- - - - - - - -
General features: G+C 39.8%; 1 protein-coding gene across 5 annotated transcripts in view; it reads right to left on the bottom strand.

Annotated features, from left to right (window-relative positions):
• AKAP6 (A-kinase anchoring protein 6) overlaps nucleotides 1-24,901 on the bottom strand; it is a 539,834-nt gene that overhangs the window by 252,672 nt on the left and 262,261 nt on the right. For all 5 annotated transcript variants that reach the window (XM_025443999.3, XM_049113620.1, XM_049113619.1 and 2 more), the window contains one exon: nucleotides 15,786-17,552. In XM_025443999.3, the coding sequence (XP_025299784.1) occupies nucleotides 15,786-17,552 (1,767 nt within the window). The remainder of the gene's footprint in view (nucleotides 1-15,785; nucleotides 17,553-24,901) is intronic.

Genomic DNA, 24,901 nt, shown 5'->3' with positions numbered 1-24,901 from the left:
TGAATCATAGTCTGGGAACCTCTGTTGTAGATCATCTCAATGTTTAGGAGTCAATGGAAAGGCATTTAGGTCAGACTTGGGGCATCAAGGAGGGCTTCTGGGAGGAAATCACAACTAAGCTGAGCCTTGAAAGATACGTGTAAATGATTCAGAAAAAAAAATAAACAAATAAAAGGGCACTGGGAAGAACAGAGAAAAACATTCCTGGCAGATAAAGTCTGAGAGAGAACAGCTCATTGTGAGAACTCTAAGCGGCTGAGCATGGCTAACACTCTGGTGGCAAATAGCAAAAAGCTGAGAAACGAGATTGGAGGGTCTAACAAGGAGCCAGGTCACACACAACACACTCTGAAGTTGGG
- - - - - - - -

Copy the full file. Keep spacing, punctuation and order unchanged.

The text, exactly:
General features: G+C 39.8%; 1 protein-coding gene across 5 annotated transcripts in view; it reads right to left on the bottom strand.

Annotated features, from left to right (window-relative positions):
• AKAP6 (A-kinase anchoring protein 6) overlaps nucleotides 1-24,901 on the bottom strand; it is a 539,834-nt gene that overhangs the window by 252,672 nt on the left and 262,261 nt on the right. For all 5 annotated transcript variants that reach the window (XM_025443999.3, XM_049113620.1, XM_049113619.1 and 2 more), the window contains one exon: nucleotides 15,786-17,552. In XM_025443999.3, the coding sequence (XP_025299784.1) occupies nucleotides 15,786-17,552 (1,767 nt within the window). The remainder of the gene's footprint in view (nucleotides 1-15,785; nucleotides 17,553-24,901) is intronic.

Genomic DNA, 24,901 nt, shown 5'->3' with positions numbered 1-24,901 from the left:
TGAATCATAGTCTGGGAACCTCTGTTGTAGATCATCTCAATGTTTAGGAGTCAATGGAAAGGCATTTAGGTCAGACTTGGGGCATCAAGGAGGGCTTCTGGGAGGAAATCACAACTAAGCTGAGCCTTGAAAGATACGTGTAAATGATTCAGAAAAAAAAATAAACAAATAAAAGGGCACTGGGAAGAACAGAGAAAAACATTCCTGGCAGATAAAGTCTGAGAGAGAACAGCTCATTGTGAGAACTCTAAGCGGCTGAGCATGGCTAACACTCTGGTGGCAAATAGCAAAAAGCTGAGAAACGAGATTGGAGGGTCTAACAAGGAGCCAGGTCACACACAACACACTCTGAAGTTGGG